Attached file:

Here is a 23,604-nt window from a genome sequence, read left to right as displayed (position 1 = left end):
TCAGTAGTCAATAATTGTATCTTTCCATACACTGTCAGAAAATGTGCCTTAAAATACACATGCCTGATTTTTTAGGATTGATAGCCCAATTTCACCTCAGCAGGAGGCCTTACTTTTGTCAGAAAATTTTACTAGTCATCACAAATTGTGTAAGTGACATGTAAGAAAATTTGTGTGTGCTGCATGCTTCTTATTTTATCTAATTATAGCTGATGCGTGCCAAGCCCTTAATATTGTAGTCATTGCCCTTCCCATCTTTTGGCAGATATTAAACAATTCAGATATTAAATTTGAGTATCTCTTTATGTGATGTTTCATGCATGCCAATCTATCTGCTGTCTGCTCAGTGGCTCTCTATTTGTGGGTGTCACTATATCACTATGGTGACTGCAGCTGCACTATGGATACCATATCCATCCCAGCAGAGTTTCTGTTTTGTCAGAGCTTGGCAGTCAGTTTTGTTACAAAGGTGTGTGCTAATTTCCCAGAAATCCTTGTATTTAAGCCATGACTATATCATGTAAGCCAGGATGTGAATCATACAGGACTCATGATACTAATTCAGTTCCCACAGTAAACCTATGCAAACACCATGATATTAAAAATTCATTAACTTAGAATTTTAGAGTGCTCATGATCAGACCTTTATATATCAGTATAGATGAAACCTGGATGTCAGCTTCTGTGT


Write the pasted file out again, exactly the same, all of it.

Here is a 23,604-nt window from a genome sequence, read left to right as displayed (position 1 = left end):
TCAGTAGTCAATAATTGTATCTTTCCATACACTGTCAGAAAATGTGCCTTAAAATACACATGCCTGATTTTTTAGGATTGATAGCCCAATTTCACCTCAGCAGGAGGCCTTACTTTTGTCAGAAAATTTTACTAGTCATCACAAATTGTGTAAGTGACATGTAAGAAAATTTGTGTGTGCTGCATGCTTCTTATTTTATCTAATTATAGCTGATGCGTGCCAAGCCCTTAATATTGTAGTCATTGCCCTTCCCATCTTTTGGCAGATATTAAACAATTCAGATATTAAATTTGAGTATCTCTTTATGTGATGTTTCATGCATGCCAATCTATCTGCTGTCTGCTCAGTGGCTCTCTATTTGTGGGTGTCACTATATCACTATGGTGACTGCAGCTGCACTATGGATACCATATCCATCCCAGCAGAGTTTCTGTTTTGTCAGAGCTTGGCAGTCAGTTTTGTTACAAAGGTGTGTGCTAATTTCCCAGAAATCCTTGTATTTAAGCCATGACTATATCATGTAAGCCAGGATGTGAATCATACAGGACTCATGATACTAATTCAGTTCCCACAGTAAACCTATGCAAACACCATGATATTAAAAATTCATTAACTTAGAATTTTAGAGTGCTCATGATCAGACCTTTATATATCAGTATAGATGAAACCTGGATGTCAGCTTCTGTGT